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Jeffrey Sachs on the new Sustainable Development Goals: Changing Asia

Video | 10 August 2015

Economic development, social inclusion, and environmental sustainability are the three tenets underpinning the forthcoming post-2015 development agenda, a once in a generation opportunity to put mankind on the path to a sustainable growth model, says Jeffrey Sachs, Director of the Earth Institute.


Title: New Sustainable Development Goals

Description: Economic development, social inclusion, and environmental sustainability are the three tenets underpinning the forthcoming post-2015 development agenda, a once in a generation opportunity to put mankind on the path to a sustainable growth model, says Jeffrey Sachs, Director of the Earth Institute.

Jeffrey Sachs
Director of the Earth Institute

Q: What us the biggest development challenge facing Asia and the Pacific?
A: The Asia-Pacific region, which is the heart of world, you know it’s 60% of the world’s population . It’s going to be the center of gravity of the world economy in the 21st century.  Unlock the secret, more or less of the economic growth in the past 50 years and specially in the past quarter century. How to get children healthy and in school, learning enough so that they could become productive parts, members of the economy and of society, bringing in capital, and upgrading technology, putting all the pieces together. And this has led to tremendous economic development in the Asia-Pacific region of course varying in different parts of the region but still overall spectacular from a historical perspective.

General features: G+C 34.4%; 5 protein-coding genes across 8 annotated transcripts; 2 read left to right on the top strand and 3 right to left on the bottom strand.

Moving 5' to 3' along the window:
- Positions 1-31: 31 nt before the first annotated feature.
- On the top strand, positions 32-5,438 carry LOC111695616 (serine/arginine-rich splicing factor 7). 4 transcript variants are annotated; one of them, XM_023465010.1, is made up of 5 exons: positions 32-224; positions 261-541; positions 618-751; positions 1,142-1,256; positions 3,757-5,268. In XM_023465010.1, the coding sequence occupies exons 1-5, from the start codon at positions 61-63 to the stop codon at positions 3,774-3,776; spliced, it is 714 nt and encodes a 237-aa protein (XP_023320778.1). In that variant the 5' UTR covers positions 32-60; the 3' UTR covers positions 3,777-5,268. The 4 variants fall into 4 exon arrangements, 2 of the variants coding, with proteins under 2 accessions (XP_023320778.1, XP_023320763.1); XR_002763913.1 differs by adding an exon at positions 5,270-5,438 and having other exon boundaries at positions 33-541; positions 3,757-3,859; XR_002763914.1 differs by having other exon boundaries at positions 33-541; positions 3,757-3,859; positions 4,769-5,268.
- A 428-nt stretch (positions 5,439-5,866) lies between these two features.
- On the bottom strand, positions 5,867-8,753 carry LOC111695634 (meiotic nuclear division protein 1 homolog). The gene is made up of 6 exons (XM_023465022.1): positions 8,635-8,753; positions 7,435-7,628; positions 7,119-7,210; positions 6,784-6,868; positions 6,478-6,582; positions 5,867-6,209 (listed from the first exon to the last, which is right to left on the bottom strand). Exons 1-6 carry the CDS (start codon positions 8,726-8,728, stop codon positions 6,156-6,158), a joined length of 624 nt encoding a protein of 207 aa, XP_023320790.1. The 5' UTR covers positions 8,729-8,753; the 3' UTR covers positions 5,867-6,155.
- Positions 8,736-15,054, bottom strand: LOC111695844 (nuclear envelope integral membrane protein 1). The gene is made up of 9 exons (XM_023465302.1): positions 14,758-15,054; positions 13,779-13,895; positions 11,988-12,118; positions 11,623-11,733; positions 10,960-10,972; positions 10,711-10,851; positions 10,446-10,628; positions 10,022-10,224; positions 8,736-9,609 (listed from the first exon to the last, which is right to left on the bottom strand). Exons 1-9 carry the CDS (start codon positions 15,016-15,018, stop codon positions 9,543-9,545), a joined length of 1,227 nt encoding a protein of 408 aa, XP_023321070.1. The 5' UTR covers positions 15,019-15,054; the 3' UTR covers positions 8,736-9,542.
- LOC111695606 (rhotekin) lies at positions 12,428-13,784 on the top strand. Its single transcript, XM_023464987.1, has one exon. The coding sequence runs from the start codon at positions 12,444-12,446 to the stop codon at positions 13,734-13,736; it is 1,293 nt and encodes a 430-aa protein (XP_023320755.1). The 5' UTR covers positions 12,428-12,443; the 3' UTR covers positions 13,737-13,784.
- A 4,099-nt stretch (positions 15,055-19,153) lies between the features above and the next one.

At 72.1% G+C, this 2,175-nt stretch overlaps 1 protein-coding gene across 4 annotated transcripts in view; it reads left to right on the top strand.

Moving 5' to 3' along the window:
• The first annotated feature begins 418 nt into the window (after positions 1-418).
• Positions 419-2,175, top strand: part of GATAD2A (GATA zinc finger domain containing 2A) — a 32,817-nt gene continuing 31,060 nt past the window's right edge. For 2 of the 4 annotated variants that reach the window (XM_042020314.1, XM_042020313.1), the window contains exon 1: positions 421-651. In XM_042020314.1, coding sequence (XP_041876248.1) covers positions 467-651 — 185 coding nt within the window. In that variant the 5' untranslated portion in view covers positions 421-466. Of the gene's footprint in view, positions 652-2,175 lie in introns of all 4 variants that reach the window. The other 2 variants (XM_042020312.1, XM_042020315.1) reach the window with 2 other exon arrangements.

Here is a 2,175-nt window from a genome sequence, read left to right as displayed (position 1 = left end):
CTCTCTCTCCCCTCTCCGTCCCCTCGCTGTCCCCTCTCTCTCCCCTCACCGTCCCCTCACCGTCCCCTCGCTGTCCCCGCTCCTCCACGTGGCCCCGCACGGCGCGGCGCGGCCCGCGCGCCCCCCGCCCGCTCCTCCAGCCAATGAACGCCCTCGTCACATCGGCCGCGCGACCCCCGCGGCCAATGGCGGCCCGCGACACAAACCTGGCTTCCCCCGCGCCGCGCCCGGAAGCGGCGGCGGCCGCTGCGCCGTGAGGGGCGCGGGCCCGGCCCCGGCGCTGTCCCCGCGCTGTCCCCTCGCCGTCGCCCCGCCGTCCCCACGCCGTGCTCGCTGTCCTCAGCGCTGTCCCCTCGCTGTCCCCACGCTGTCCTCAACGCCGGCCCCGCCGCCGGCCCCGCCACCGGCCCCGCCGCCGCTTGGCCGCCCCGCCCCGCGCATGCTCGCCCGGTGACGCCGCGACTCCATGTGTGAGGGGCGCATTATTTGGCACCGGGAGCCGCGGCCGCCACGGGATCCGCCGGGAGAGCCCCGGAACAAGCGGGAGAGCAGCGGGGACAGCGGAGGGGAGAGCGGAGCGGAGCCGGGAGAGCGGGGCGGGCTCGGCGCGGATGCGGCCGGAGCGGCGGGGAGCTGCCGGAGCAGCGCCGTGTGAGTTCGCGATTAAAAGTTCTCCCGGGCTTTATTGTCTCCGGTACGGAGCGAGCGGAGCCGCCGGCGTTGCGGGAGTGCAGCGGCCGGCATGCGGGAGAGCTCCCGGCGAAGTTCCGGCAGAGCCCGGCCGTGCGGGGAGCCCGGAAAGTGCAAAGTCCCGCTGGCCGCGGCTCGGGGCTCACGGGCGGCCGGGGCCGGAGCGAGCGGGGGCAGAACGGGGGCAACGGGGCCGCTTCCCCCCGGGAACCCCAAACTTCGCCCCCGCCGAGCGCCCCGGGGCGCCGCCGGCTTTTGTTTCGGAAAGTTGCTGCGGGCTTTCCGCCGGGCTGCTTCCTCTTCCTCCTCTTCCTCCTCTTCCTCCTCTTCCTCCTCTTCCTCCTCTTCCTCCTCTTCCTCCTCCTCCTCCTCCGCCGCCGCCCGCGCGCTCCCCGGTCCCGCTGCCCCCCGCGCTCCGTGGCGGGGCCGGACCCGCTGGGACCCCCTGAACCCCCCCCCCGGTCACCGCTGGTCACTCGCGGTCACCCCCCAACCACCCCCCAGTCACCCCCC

But the growth has not been sustainable development because this region achieved great economic growth but at huge environmental cost and in ways that are not sustainable for the future. The Asia-Pacific region is emitting half of the world’s greenhouse gases more or less and that’s a lot, too much for a safe planet. And Asia-Pacific itself is incredibly vulnerable to rising sea levels, more extreme hydrometeriological disasters like tropical cyclones, heat waves, droughts. This is a mega diverse region in biodiversity and yet its subjected to massive deforestation, pollution and so on.  All in all, Asia now needs in this generation to say, “Well, we understand economic growth but now we need the holistic framework that is economic growth widely shared narrowing rather than widening the income inequalities and with technologies and behavior and organization that is environmentally sustainable.”